Yang had done the hard work, matching and eventually getting the better of 14-time major winner Tiger Woods; all the world No. 110 had to do now was hole out, and the 2009 PGA Championship trophy would be his.
The 37-year-old made no mistake, birdying the decisive final hole to become Asia's first ever major champion.
But though his victory did indeed herald a new era in golf, it was not in the way anyone expected. Until that day Woods had never relinquished a lead after 54 holes; since, he has never won another major.
Meanwhile the predicted succession of South Korean major champions on the PGA Tour never came.
While 15 of the past 29 majors on the LPGA tour have been won by South Korean women, Yang is still the only South Korean male to win a major since records began.
The search for an heir to Yang's throne goes on.
Few have come closer than KJ Choi, a former powerlifter today recognized as Asia's most successful male golfer ever.
The 47-year-old, nicknamed the "Tank," has eight PGA Tour titles to his name, including the 2011 Players Championship, golf's unofficial "fifth major."
But, while he will always be remembered as the first South Korean to win on the PGA Tour -- having triumphed at the Compaq Classic of New Orleans in 2002 -- he was never able to capture one of golf's big four.
For Choi, an amendment to his country's mandatory military service may be required for South Korean men to mount a more consistent challenge in majors.
"I advise young players to fulfill their military obligation as quickly as possible," Choi tells CNN Sport. "This may require a change in national policies, but for sure it will help produce more and more talented players."
All able-bodied South Korean men must serve a minimum of two years between the ages of 18 and 35 as the country is still technically at war with neighbor North Korea.
While exemptions are offered to athletes who medal at the Olympics or win gold at the Asian Games, PGA Tour titles are not yet deemed sufficient.
Choi worked as a rifleman on a radar base
before even earning his PGA Tour card, and was able to hit golf balls at two-day intervals.
But several contemporary players have challenged the conscription to no avail.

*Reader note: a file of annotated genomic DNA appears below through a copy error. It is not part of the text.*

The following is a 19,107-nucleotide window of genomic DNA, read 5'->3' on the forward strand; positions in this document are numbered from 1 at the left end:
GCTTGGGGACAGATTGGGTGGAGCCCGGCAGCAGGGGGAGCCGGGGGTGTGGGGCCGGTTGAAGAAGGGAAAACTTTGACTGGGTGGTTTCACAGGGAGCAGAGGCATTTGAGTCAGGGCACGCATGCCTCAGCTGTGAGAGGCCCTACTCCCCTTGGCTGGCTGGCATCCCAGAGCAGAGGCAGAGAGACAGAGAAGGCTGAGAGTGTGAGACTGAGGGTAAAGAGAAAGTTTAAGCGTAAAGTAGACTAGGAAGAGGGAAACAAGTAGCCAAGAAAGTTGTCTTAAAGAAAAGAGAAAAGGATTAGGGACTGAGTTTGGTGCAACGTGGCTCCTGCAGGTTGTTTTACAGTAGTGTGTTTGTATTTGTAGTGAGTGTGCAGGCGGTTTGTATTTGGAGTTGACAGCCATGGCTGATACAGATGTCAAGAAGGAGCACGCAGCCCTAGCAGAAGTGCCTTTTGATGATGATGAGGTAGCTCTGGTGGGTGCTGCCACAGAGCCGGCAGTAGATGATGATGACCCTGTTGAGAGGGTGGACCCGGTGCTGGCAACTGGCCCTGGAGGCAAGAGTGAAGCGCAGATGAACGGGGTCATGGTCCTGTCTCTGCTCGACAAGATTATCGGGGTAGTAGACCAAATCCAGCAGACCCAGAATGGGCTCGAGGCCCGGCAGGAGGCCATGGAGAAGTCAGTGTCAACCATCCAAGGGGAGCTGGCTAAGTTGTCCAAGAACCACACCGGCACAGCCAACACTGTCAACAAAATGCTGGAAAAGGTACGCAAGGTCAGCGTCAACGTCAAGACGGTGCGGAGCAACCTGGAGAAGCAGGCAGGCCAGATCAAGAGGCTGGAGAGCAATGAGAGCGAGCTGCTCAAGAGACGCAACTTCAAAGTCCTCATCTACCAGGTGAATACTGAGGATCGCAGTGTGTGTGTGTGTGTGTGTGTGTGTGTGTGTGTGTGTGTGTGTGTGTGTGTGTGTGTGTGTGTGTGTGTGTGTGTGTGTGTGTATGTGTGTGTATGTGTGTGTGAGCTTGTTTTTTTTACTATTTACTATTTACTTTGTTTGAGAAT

Hot prospect Si-woo Kim might have become the youngest ever winner of the Players Championship just this year, but the 22-year-old has already consigned himself to switching clubhouses for barracks.
Sang-moon Bae, meanwhile, recently returned from his military commitment aged 31 -- two years after a career-best season during which he won the Frys.com Open and accumulated over $2.5 million.
"This will be my first time playing four rounds since there is no cut-off for this event," said Bae, looking ahead to this week's CJ Cup on Jeju Island, the first ever PGA Tour event in South Korea. "I am trying to regain my sense of play on the field."
'Will to survive' mentality
Several Korean-born players, including American Kevin Na and New Zealand's Danny Lee, have avoided conscription by emigrating at an early age.
Even so Choi believes Korea's military history is inextricably linked to his country's love and aptitude for the game.
"When you look back into the history of Korea, we have always been a nation attacked and invaded -- we fought for our independence," he says.
"Koreans possess a "will to survive" mentality and I believe this has transferred into the game of golf. We, the people in South Korea, are strong minded and strive to be successful."
Byeong-hun An, the youngest ever winner of the US Amateur, similarly praises the mental strength of South Korean golfers.
"I think our work ethic is pretty strong and that helps with preparation," the 26-year-old tells CNN Sport.